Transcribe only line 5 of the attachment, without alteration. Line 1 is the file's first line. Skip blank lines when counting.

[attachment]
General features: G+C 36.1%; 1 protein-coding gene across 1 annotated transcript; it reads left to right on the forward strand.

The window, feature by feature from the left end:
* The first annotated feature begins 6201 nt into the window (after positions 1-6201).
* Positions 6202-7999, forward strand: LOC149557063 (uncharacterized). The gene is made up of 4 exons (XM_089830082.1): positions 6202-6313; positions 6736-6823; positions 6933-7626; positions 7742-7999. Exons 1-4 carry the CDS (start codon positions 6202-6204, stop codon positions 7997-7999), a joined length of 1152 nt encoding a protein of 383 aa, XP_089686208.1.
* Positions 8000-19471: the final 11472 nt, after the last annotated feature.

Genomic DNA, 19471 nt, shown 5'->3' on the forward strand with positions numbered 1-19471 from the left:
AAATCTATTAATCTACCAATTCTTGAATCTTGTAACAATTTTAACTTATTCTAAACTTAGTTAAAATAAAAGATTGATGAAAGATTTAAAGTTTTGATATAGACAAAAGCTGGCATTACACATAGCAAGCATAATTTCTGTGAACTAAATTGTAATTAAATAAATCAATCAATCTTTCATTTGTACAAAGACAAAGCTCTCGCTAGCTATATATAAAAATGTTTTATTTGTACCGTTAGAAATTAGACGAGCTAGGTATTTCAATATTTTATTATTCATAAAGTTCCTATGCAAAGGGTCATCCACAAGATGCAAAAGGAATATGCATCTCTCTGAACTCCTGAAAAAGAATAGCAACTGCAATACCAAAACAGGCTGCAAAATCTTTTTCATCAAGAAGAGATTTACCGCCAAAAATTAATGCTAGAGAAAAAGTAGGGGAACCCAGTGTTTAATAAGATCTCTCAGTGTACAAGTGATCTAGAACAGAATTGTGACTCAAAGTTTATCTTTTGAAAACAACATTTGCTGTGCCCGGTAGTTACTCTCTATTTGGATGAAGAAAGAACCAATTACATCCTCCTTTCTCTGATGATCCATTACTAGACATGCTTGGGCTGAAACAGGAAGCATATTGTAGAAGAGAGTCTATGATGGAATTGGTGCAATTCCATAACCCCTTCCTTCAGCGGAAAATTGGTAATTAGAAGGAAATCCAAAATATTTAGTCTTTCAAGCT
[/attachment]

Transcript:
* Positions 8000-19471: the final 11472 nt, after the last annotated feature.